Then surgeon general of the Army, Lieutenant General Kevin Kiley, convened a group in the summer of 2005 to develop doctrine in this specialized area. He assembled subject matter experts, including several psychologists and psychiatrists who had served as BSCs, a medical ethicist, a military attorney, a master interrogator, and two general officers who trained and educated military medical personnel.
Dunivin and Earles don't go into more details on the tasking, but on May 24, 2005, Kiley approved the findings of a report by a "Functional Assessment Team" he had sent to Guantanamo and both Iraq and Afghanistan theater of operations to assess medical operations. (It is worth noting that by January 2004, BSCT staffing was only by psychologists.)

The recommendations in the report (long PDF) included this: "DoD should develop well defined doctrine and policy for the use of BSCT personnel. A training program for BSCT personnel should be implemented to address the specific duties." Some of the development of BSCT operating procedures and organizational definitions and boundaries can be ascertained by comparing an early 2002 version of BSCT Standard Operating Procedures with a DoD 2008 policy statement on BSCTs, which includes a section describing the training program devised back in 2005.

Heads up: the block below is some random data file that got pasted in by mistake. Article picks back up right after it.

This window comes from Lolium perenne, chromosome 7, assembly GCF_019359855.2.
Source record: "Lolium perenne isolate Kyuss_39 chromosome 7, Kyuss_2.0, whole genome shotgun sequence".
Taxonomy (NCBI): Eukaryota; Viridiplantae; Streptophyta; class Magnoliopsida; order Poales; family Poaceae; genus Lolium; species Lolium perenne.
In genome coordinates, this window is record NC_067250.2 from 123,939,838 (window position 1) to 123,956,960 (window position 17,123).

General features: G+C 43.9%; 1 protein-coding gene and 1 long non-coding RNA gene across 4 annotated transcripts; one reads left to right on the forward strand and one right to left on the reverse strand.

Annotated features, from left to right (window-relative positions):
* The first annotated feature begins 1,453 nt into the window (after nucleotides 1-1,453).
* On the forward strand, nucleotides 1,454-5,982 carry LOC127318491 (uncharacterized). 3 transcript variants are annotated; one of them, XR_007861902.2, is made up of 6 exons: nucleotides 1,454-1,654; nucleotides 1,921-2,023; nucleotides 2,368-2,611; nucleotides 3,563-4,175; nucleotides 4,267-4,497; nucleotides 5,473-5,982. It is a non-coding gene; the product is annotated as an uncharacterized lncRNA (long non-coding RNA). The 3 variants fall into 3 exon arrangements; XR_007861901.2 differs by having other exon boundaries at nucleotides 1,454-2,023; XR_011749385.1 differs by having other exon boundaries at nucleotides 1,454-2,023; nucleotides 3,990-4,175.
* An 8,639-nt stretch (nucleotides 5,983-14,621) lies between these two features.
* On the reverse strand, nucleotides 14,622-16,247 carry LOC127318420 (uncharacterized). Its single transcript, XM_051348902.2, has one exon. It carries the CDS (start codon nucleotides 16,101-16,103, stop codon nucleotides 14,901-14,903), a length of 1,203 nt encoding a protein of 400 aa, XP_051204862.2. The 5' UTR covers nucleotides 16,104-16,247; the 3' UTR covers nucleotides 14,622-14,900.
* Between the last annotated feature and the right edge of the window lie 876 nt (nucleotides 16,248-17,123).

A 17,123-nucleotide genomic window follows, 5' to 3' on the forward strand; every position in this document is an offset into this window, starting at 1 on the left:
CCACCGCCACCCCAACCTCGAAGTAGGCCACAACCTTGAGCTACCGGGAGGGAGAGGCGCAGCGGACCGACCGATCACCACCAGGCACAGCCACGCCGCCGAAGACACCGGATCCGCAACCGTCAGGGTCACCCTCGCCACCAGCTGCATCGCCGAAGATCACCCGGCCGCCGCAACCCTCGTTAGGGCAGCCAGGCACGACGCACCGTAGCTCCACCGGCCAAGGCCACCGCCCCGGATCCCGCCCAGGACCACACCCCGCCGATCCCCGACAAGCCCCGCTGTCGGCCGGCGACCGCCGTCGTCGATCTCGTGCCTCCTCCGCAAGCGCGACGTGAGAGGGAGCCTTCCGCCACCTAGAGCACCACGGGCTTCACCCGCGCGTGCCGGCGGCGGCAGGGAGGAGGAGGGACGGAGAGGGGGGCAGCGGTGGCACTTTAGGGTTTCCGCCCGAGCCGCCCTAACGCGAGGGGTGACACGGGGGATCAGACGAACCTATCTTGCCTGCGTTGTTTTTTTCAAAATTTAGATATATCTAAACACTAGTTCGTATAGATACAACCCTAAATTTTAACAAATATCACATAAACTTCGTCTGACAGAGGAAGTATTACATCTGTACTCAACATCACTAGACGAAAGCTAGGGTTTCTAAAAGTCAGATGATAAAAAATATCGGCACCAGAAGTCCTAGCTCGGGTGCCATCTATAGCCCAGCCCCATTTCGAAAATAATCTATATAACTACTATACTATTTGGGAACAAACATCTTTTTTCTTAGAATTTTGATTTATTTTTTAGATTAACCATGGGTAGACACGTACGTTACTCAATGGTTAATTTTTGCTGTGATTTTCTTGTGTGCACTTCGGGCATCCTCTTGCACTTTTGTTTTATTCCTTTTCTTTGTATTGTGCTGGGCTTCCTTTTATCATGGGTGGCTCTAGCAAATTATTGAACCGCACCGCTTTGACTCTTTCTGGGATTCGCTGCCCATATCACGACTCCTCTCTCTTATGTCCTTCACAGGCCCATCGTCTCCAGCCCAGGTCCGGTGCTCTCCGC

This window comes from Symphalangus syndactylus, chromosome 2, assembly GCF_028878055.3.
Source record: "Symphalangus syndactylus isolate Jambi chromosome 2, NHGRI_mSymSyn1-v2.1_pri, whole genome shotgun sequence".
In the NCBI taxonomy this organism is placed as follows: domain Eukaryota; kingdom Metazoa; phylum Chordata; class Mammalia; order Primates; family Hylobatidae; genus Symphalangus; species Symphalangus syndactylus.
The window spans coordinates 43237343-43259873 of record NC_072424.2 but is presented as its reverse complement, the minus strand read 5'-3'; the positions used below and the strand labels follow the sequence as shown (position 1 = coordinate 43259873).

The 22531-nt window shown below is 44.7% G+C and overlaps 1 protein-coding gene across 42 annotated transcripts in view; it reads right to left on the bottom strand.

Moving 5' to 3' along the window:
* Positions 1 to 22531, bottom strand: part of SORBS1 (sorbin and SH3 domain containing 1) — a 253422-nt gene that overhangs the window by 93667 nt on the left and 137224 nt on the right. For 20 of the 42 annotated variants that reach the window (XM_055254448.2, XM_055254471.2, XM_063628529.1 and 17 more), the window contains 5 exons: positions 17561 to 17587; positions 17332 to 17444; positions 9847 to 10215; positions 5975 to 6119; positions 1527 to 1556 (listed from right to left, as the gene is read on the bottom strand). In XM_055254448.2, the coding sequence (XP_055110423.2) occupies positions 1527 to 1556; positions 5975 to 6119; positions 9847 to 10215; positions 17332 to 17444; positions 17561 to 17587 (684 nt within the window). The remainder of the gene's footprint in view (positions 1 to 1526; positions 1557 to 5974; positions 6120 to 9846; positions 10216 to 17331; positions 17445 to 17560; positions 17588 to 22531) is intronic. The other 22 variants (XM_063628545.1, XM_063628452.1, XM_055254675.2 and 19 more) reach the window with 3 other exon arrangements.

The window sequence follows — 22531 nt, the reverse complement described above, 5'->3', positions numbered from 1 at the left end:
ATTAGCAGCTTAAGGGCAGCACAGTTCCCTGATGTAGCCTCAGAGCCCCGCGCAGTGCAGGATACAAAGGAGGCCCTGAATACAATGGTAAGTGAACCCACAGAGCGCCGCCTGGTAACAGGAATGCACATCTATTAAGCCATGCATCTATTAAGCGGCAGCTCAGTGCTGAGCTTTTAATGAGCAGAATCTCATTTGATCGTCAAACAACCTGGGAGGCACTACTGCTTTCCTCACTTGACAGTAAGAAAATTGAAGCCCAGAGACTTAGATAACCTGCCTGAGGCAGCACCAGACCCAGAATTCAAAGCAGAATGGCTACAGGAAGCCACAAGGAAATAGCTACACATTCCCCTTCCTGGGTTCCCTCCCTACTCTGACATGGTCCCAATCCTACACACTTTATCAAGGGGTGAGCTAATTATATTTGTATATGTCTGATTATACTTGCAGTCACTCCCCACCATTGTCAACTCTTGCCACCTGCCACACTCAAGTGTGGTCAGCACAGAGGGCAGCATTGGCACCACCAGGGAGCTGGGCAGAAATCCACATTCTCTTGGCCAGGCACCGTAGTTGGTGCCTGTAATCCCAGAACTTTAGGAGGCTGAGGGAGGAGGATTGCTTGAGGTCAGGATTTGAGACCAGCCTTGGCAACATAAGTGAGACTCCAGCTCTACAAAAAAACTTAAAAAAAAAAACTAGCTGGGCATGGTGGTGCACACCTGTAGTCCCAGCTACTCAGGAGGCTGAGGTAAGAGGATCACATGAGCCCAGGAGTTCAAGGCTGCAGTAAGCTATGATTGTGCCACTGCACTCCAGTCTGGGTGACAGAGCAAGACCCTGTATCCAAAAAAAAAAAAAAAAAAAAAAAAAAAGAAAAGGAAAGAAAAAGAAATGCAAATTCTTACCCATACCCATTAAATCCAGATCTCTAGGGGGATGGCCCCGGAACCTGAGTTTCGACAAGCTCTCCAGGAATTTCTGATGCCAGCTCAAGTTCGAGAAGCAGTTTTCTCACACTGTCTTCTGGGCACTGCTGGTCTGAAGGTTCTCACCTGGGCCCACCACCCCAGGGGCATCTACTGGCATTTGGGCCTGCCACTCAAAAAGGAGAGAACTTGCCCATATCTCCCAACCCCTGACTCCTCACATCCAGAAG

As Dunivin and Earles describe it, military authorities at MEDCOM and the Surgeon General's office were closely following the debates at medical and psychological associations regarding medical professionals in so-called behavioral consultant roles in interrogation. The military drew on a number of "experts" of their own, including Army, Navy and Air Force psychologists, and other personnel from JSOC, the Counterintelligence Field Activity office, the Air Force's Office of Special Investigations, Joint Personnel Recovery Agency (then parent-command for SERE), the Army's Intelligence and Security Command, and the Criminal Investigation Task Force.